Is it sacrilege to transform a church into a restaurant? Those who paid for the memorial plaques that now adorn the wall of MEATmission in Shoreditch would probably say so, overlooking as they now do tables of lairy people forcing wads of beef, cheese, and chilli through their teeth. The crypt at St Matthew’s in Brixton is a different story though, and I for one would convert to the cult of Gremio de Brixton and their delicious tapas. Hallelujah and praise be to the chef. Besides, upstairs is still a working church, rather than a nightclub.
I expected more of a Christopher Lee’s bedroom feel from Gremio, given the location. A Disney themed restaurant, where dust and bones litter the floor, upturned coffins are used as tables, and the kitchen is hidden behind a wall of cobwebs. Disappointingly, Gremio is a clean well-lit space, with velvet on the walls, and an exposed kitchen showing chefs hard at work preparing various meats. Half the floor space is given over to a lively bar with loud music. The clear segregation worked well on a Friday, preventing the music from ruining diners’ meals and our loud conversation from ruining drinkers’ drinks. Whether our conversation ruined dinner for other diners, I can only guess.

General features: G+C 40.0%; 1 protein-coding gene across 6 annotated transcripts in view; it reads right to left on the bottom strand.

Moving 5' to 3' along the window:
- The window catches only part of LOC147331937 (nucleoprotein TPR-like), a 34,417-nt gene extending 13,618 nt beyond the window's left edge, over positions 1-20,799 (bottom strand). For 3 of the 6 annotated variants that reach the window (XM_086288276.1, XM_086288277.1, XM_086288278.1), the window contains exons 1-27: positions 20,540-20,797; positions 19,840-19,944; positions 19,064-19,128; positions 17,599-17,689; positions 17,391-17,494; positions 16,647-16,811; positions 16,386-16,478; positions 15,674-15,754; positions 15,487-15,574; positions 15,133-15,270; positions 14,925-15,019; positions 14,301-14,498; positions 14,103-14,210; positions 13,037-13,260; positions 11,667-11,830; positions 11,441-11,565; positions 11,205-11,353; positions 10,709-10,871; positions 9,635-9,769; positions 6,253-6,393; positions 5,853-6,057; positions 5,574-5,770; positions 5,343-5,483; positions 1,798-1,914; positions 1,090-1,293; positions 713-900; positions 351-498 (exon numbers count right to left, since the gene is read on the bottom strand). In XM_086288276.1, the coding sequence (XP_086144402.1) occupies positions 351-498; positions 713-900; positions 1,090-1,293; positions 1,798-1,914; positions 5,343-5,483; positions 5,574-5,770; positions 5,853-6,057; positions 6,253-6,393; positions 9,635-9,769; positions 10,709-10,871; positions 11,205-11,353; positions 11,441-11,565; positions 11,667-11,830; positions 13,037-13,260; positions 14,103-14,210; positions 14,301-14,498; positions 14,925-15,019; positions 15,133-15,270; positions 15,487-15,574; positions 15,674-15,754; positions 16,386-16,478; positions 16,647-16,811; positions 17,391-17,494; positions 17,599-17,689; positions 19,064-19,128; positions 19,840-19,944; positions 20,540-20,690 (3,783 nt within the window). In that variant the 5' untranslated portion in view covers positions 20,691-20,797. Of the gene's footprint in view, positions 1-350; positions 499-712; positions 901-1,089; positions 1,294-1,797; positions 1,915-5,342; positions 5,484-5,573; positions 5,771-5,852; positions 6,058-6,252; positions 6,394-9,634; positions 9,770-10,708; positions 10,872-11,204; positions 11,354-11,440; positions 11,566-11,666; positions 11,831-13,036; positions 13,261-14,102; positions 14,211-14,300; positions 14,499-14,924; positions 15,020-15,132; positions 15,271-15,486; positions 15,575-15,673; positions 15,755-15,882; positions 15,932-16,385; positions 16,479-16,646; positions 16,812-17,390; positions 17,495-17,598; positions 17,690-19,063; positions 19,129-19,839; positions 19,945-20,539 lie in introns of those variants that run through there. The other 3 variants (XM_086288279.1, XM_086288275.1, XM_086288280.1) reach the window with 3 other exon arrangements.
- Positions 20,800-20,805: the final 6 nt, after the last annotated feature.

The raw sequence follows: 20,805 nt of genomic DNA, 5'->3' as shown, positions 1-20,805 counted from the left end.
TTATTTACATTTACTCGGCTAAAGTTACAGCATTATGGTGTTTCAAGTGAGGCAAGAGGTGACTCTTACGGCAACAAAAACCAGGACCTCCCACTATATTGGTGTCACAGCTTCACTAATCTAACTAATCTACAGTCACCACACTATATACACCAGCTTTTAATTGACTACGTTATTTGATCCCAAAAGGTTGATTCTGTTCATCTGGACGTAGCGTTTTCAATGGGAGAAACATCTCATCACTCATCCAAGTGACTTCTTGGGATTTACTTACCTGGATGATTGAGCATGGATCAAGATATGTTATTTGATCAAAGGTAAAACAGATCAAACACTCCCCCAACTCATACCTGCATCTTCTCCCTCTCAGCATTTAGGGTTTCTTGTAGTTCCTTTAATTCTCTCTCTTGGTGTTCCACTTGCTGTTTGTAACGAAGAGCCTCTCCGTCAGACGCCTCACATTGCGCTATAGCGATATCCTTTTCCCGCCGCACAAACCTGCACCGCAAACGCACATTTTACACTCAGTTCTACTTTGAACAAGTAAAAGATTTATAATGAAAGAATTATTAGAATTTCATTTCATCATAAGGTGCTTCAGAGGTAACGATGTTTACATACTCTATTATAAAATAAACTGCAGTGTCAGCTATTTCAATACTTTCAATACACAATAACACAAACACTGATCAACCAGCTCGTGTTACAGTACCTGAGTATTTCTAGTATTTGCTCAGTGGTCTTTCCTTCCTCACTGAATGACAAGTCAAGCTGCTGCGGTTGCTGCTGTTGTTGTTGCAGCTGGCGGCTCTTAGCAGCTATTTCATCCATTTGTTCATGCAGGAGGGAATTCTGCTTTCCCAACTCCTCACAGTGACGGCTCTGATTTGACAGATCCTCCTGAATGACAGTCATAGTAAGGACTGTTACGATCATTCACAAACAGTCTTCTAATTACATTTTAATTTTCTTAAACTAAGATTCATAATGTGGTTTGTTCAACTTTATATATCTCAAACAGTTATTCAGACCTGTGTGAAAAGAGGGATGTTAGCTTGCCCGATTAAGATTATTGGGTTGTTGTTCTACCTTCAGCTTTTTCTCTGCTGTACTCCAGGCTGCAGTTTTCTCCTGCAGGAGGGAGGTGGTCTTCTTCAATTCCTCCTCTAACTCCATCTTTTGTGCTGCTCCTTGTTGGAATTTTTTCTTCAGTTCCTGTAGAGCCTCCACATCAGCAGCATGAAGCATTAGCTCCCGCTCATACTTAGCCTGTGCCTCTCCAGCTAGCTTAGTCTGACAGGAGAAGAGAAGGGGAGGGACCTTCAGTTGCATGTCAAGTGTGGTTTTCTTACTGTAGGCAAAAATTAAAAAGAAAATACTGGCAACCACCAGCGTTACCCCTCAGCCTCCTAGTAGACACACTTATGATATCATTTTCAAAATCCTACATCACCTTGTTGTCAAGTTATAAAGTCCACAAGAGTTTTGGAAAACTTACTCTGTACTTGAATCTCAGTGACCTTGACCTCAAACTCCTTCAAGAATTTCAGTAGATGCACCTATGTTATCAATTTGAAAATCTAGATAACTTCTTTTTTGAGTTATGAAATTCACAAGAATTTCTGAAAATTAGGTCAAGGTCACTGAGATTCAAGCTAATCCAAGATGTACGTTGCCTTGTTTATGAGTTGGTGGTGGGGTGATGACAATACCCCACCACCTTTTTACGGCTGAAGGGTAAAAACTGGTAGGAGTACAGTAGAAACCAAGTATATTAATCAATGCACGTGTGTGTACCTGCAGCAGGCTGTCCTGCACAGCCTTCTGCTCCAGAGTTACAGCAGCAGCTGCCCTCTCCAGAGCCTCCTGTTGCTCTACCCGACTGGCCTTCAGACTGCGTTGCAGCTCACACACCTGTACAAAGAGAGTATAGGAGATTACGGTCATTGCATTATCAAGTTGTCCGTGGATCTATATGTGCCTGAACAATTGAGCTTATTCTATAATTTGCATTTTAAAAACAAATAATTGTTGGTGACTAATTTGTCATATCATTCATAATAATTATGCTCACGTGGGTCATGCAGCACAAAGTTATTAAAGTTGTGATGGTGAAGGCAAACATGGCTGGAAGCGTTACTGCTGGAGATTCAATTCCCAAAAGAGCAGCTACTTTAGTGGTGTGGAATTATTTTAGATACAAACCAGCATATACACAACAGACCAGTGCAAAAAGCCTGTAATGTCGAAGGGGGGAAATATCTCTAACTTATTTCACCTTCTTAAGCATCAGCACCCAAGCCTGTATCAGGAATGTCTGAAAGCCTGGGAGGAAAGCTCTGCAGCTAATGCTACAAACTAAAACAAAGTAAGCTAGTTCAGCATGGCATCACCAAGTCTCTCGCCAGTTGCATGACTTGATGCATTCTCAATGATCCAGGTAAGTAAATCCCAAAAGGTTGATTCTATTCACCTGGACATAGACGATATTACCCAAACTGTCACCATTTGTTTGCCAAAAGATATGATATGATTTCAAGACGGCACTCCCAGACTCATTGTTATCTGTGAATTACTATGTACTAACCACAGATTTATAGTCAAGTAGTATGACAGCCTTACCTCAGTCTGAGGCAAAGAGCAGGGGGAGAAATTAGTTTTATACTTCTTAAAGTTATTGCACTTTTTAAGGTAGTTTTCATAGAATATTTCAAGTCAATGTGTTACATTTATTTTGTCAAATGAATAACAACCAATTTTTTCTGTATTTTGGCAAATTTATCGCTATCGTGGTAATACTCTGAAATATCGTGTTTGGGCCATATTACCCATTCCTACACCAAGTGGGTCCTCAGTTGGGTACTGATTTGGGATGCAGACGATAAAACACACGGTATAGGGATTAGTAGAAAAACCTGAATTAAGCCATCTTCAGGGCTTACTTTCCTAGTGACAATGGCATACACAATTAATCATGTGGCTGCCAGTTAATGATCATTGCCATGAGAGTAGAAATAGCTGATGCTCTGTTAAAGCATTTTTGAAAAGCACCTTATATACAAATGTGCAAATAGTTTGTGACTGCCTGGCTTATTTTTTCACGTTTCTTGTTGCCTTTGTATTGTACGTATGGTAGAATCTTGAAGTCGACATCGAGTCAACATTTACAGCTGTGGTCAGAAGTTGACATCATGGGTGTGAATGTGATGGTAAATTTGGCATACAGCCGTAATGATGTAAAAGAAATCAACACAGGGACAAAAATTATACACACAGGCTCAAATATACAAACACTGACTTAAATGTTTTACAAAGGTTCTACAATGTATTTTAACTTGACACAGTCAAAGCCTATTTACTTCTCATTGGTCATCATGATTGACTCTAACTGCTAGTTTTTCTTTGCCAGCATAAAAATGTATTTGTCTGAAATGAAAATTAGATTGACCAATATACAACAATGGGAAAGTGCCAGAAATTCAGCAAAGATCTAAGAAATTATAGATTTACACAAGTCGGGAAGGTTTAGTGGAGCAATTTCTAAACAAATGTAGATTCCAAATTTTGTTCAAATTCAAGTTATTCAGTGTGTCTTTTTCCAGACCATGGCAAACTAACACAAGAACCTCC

This being a Friday, sangria and red wine were - mistakenly it later transpired - ordered in vast quantity. I know sangria is a summer drink, but it’s warm in the crypt and the lightness of the drink helps clean the palate between dishes, of which there were a great many. Tapas is always hard for the English, we’re not great at sharing - too polite to stretch across our neighbours dinner and take without asking. English tapas generally descends into awkward requests for things we don’t want and the feeling that you’ve not had quite as much as you’re going to pay for. The word sorry reverberates around the table with comic frequency. Of course, the drink helped ease tensions, but so did the order of four sharing platters, bread, and all 18 of the warm tapas dishes on offer - most of which landed on our table at exactly the same time. This was an overwhelming amount of food and more than enough to keep each of us from feeling cheated. Although, we did order another ox cheek once we cleared the last plate, that being the standout dish of the meal. The ox cheek tasted like the velvet of the curtains were it cooked for fourteen hours. The words soft and creamy wouldn’t begin to describe it. This was smoothness I haven’t tasted since I cut a steak with a spoon in Argentina. Unbelievable and worth ordering two, even if every mouthful thrust the dagger of glutton further in to my stomach. The rest of the tapas was equally well cooked, but always limited by not being the cheek. Classic tapas of small succulent prawns dripping in oil, tiny calamari, cheese croquettes, ham after ham, cheese after cheese, delicious warm bread drizzled with a sweet olive oil - the list continues. And, for the accurate Spanish experience a dearth of vegetable, except for the two lettuce leaves served with each dish - purely for decorative use I understand. But who needs anything green though when you have an ox cheek that tantalising and enough wine to keep Holy Communion running for two months.